Welcome to Bordeaux. City of blood orange sunsets, thunderstorms, crisp red wine and so much cheese.  
Last week we visited my auntie and uncle in Pessach, a university town blooming with hydrangeas and roses just down the motorway from the city. In a tale of nineteenth-century twists and turns, they were forced to move southwards to accommodate my uncle’s rare blood disease. The warm weather is better for his bones and his blood and his moods – and Bordeaux is many times more lovely than the grey city bordering Luxembourg that they once called home – so the outcome seems win-win on all sides. 


We spent our three days sipping strong coffee at pavement cafes, swimming twice daily, browsing French supermarkets (foreign supermarkets are somehow better), eating more cheese (with cherry jam! I’m a convert) than medically advised and necessary, and cycling as a fiery red curtain set on the Earth at dusk. 

One day we drove to the beach and climbed to the summit of a towering dune, overlooking the Atlantic. Bordered on its western side by a forest of dense, dark pines, I truly felt far away from home – gazing across a scene that could have been south of the Equator, or far far away at least. Clouds had rolled in by the time we reached the beach, but I dipped my toes gingerly in the water and dreamt of America far across the sea. Then we sat in the car eating warm churros and enjoying the company of our two favourite sisters – our mother and aunt.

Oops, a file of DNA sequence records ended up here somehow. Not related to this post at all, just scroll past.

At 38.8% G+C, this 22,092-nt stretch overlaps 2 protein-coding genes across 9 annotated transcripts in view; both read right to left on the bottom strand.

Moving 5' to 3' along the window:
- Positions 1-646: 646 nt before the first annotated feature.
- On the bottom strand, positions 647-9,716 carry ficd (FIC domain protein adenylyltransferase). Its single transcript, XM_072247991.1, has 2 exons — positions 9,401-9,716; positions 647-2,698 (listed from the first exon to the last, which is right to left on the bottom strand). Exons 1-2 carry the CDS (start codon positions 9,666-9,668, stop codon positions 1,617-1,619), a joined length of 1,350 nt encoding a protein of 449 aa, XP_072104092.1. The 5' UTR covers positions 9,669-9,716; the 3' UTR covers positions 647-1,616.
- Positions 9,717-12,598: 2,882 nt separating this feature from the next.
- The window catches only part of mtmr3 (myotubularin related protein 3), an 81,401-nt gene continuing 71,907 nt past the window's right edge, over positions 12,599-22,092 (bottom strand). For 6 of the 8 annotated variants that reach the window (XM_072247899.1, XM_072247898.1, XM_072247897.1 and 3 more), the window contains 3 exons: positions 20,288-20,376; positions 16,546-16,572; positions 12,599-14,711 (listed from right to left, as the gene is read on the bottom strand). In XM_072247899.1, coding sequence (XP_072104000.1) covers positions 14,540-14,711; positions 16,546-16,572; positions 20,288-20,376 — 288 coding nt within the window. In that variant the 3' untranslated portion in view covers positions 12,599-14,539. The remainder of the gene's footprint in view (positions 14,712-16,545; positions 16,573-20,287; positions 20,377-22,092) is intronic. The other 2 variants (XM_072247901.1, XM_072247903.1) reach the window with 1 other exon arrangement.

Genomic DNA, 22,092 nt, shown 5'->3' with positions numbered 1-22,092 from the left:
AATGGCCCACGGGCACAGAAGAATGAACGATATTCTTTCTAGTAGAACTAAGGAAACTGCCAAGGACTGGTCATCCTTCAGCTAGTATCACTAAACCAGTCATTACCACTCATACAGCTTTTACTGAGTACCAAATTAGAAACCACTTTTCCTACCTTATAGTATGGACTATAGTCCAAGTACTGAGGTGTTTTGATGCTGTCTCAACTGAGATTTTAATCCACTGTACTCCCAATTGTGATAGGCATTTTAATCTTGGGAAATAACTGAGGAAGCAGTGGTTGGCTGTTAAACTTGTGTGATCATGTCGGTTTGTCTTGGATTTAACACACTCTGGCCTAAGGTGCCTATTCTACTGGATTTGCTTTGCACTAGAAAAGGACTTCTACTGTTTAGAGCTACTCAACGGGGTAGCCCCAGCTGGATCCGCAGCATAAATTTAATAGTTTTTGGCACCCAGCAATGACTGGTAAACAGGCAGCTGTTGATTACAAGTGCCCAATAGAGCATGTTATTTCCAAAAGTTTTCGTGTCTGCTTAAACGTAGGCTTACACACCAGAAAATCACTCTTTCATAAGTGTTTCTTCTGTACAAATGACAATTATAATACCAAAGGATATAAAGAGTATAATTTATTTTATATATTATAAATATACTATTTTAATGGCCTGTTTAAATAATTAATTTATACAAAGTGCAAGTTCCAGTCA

(Aside: in an unfortunate series of events, I absentmindedly left my camera on the garden gate, stepped on a plane home and only remembered it 34.000 feet above the Channel. By the time my aunt learnt of its whereabouts, it had endured twenty-four hours worth of torrential rain. Thus, all pictures from my fancy telephone camera.)